The amount of classes every week also provides a refreshing change for those tired of the seven classes a day, five days a week structure. However, this decreased class time means students take on a lot more responsibility for their time management and working outside of class.
“My schedule is so much more relaxed, we have three hours of school each day. We take two classes on Mondays and Wednesdays and we take two different classes on Thursdays and Tuesdays. Because we have four classes all of us, we do not have school on Fridays and are first semester we did have school on Friday because we were taking five classes but overall it’s a lot less teaching time and a lot more independent homework and researching because you get a lot of long term projects and just more work in general that may be more heavy in content,” Isea said.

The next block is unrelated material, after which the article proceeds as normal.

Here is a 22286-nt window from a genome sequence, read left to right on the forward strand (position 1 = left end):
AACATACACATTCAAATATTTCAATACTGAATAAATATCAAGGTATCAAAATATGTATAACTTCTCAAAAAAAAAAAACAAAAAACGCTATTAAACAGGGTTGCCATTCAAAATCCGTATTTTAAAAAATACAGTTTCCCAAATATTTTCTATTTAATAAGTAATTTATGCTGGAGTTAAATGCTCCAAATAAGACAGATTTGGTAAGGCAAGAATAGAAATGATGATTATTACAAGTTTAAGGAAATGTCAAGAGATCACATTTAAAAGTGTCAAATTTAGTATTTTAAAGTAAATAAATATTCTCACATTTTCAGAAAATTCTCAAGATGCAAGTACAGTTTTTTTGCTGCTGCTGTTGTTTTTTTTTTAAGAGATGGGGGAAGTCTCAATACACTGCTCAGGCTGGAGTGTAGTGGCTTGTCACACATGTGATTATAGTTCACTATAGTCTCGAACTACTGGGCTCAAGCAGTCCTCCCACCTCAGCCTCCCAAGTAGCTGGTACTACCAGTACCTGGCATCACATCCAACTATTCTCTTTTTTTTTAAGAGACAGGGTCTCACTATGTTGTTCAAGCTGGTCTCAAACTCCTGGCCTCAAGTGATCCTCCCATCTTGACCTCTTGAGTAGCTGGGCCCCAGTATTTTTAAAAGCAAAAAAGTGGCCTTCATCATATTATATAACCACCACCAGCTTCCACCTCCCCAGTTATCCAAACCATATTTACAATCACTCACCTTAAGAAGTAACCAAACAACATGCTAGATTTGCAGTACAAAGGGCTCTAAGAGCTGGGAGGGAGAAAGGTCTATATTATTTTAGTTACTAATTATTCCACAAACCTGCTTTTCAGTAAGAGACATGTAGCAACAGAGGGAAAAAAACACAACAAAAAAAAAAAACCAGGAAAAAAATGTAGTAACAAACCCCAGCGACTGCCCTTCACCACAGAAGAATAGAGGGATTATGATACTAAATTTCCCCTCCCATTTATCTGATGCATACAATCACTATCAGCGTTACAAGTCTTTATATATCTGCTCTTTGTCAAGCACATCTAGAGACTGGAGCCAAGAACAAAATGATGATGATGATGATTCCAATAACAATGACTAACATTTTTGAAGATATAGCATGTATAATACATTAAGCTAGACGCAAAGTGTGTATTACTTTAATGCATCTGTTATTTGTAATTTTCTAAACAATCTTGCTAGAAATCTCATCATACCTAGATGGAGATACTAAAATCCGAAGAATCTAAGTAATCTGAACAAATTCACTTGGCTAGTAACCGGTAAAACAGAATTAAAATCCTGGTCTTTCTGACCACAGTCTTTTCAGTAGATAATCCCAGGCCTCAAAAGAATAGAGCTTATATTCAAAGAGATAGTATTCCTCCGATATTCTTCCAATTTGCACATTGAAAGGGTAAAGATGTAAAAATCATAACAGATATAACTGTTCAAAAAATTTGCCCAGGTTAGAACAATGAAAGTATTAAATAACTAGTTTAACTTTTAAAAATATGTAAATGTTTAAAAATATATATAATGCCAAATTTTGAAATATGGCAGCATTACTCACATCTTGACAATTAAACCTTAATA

While students in the program take classes related to their major, they also have to take classes to meet credit requirements for high school graduation.
“I’ve taken Anatomy and Pharmacology which is actually related to the major but I had to take a whole bunch of prerequisites including Biology, English, Communications, World History and Statistics. And then just Surgical Technology one or two,” Svenson said.
Despite the increased pressure, pursuing a passion makes classes more interesting and engaging for students, which can help them do better in early college than in regular high school.
“So far it has been amazing honestly. My second semester at early college was the first time I had ever gotten straight A’s, I’ve always had just one B and that kind of bothered me but because I loved the classes I was able to concentrate a lot and earn my first straight A report,” Isea said.